The knowledge of what took place in this setting, that in fact you are climbing up what is essentially a breathtakingly beautiful graveyard, was not lost on me. Evident is also the artifice of a state border and how muchblood had to be shed to draw it on a map. Even the physical limitations of having to travel with very little material and provisions, coupled with the difficult weather conditions, only made me feel more empathetic to those foot soldiers, affecting my depiction and interpretation of the sites in a way that I could never have imagined by sitting in my warm and comfortable studio in NY. Back in NY, I am continuing to work on larger versions of the numerous small paintings and drawings I had created on site.
I visited these sites in childhood, and now, at the 100th anniversary of the WW1, coupled with the current discontent in Europe, all came together to inspire me to walk those same paths again on borderlines that have been untouched, at least on paper, since World War II.

A Little Crumb - La Michetta

The MICHETTA originated during the Austrian occupation of Milan, when the Austro-Hungarian Empire reigned in Lombardy, after the Treaty of Utrecht in 1713.  As is the case, the occupiers, in this instance the Austrians, brought with them new foods which the Milanese adapted, and then transformed to make their own. One of these delicacies was a bread with the evocative name of “Kaisersemmel”, or "Emperor’s sandwich”, which was a sandwich weighing 50 to 90 grams in what was a traditional rose form. To spite the occupying Emperor and his Habsburg troops who guarded the city, the Milanese renamed the bread with the diminutive of “micca", "mica", or “Michetta" which originally meant “crumb”.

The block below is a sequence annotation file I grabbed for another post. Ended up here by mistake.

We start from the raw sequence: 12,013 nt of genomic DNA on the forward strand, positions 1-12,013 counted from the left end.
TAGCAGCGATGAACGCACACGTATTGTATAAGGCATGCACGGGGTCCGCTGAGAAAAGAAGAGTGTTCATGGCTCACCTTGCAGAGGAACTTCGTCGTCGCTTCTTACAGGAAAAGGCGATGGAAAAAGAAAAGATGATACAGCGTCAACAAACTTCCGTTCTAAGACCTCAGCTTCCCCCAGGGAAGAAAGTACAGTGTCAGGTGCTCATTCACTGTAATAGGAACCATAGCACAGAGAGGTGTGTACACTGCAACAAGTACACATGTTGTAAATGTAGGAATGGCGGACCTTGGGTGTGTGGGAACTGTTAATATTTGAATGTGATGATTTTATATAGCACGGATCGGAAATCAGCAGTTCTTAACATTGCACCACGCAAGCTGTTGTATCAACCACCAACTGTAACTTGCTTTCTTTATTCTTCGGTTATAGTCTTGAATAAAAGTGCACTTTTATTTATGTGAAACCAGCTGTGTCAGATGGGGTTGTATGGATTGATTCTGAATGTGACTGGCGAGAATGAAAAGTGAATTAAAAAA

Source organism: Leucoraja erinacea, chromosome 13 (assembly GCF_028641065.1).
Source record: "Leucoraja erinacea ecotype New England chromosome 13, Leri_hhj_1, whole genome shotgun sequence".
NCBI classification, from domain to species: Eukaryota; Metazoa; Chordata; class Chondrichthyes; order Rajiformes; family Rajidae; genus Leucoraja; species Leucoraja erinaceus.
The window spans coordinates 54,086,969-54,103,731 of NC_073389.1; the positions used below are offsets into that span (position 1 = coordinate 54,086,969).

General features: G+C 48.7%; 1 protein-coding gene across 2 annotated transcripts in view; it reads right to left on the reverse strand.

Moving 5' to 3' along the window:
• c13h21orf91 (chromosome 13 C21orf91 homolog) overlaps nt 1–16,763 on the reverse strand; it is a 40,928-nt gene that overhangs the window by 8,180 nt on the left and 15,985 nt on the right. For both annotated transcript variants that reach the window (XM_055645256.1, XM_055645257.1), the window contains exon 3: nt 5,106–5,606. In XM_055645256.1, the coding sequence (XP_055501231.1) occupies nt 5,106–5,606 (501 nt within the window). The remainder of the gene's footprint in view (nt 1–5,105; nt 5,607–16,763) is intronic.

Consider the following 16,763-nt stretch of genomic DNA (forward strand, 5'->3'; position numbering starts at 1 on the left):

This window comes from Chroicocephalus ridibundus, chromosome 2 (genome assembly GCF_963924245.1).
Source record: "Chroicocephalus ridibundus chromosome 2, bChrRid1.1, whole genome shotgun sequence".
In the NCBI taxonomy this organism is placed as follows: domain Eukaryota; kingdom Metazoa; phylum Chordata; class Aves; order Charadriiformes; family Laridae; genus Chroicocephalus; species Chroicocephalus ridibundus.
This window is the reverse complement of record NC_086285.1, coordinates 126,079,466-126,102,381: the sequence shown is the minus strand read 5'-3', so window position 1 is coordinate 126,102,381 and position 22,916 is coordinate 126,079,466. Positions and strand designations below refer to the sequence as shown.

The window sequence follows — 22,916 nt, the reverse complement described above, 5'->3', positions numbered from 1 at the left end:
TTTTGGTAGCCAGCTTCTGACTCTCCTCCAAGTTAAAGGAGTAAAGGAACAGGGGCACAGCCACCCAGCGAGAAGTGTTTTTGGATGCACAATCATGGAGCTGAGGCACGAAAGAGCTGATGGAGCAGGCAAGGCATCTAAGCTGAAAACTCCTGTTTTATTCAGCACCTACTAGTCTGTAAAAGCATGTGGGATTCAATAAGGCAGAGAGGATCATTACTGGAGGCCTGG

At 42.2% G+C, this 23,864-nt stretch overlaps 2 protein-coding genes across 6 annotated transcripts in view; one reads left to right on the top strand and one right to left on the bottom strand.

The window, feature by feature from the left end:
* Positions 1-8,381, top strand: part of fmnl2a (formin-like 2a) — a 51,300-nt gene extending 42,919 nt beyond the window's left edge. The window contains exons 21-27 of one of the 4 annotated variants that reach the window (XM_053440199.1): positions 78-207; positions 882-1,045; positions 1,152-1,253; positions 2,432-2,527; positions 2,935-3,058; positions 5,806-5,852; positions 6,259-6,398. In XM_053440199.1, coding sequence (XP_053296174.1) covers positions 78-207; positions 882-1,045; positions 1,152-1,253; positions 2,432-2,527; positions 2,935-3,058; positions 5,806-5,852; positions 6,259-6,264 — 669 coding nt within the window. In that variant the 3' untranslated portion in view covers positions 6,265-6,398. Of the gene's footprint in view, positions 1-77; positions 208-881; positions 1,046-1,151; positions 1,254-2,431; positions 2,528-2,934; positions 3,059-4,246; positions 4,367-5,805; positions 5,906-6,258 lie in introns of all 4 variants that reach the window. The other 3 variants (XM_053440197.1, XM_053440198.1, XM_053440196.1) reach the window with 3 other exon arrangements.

But, the primary transformation that took place and made it what it is to this day,  had to do with the “architecture" of the bread. In the humid climate of Milan, the Kaisersemmel didn’t retain the freshness it had in the much drier climate of Vienna, where it would stay fresh and fragrant till evening. In Milan, the dough quickly absorbed the ever present humid air, making the bread stale and gummy very quickly. The intuition of the master bakers in Milan was to figure out a way to hollow out the bread, in effect emptying it, which immediately lightened it, and enabled it to maintain its crisp outer shell, ensuring a longer lasting and more fragrant and digestible bread.

My personal fascination with the Michetta has much more to do with nostalgia for my youth, and for a Milan that no longer exists for the most part. I don’t think you would be wrong if you said that the Michetta is the equivalent of a bagel for the native NY’er, in that it became essentially synonymous with the locale. In Milan, during the years I was growing up, most bakeries had few choices when it came to your everyday bread. So, the Michetta was paired with everything from Nutella (which was still relatively unknown outside of Italy), to your classic salami and Mortadella lunch time fare. These sandwiches became a scrumptious daily ritual in all school cafeterias and bars (bars in the Italian sense, that is to say, more like a café here).